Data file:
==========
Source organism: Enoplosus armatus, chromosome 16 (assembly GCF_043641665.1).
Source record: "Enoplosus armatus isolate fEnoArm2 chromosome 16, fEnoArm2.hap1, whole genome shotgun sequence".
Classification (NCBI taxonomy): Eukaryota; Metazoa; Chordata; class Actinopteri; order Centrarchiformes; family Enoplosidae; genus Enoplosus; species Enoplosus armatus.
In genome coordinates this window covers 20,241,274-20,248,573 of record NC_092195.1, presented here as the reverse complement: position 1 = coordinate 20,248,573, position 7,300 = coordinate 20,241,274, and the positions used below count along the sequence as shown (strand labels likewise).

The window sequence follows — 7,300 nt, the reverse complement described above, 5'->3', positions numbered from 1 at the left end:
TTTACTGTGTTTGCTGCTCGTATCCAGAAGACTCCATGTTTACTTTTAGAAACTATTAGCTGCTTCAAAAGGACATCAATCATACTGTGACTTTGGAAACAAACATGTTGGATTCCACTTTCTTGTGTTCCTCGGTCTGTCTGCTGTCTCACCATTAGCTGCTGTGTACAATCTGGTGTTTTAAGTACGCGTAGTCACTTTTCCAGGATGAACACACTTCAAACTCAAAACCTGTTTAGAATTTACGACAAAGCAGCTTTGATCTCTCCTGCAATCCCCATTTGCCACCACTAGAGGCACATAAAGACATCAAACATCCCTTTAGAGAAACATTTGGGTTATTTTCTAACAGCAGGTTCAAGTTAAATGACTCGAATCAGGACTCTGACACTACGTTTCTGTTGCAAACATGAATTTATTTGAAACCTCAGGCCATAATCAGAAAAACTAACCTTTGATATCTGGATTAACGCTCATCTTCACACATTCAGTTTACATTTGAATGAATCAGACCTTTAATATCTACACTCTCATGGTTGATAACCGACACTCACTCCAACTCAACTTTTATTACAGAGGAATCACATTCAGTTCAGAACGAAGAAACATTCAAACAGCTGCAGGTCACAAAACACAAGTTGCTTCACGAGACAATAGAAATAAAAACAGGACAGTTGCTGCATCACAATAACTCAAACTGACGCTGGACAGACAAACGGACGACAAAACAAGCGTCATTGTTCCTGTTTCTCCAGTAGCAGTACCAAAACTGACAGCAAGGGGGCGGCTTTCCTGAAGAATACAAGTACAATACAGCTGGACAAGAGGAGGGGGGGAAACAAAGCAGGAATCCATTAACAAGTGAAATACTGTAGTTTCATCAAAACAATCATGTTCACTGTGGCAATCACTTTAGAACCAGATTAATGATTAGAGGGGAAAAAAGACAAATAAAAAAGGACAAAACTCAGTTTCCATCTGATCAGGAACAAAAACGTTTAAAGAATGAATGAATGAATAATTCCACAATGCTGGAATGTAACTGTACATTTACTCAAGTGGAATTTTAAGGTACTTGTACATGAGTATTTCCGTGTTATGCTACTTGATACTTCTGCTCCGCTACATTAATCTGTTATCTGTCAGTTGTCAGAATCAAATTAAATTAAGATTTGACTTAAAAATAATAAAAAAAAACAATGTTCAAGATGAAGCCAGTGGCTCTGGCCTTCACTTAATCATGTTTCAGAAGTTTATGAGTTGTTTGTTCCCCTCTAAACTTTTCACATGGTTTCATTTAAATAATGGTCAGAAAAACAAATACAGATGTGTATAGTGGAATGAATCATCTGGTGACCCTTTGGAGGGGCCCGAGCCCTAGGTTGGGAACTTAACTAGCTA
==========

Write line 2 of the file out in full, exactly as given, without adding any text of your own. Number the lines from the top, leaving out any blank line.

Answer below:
Source record: "Enoplosus armatus isolate fEnoArm2 chromosome 16, fEnoArm2.hap1, whole genome shotgun sequence".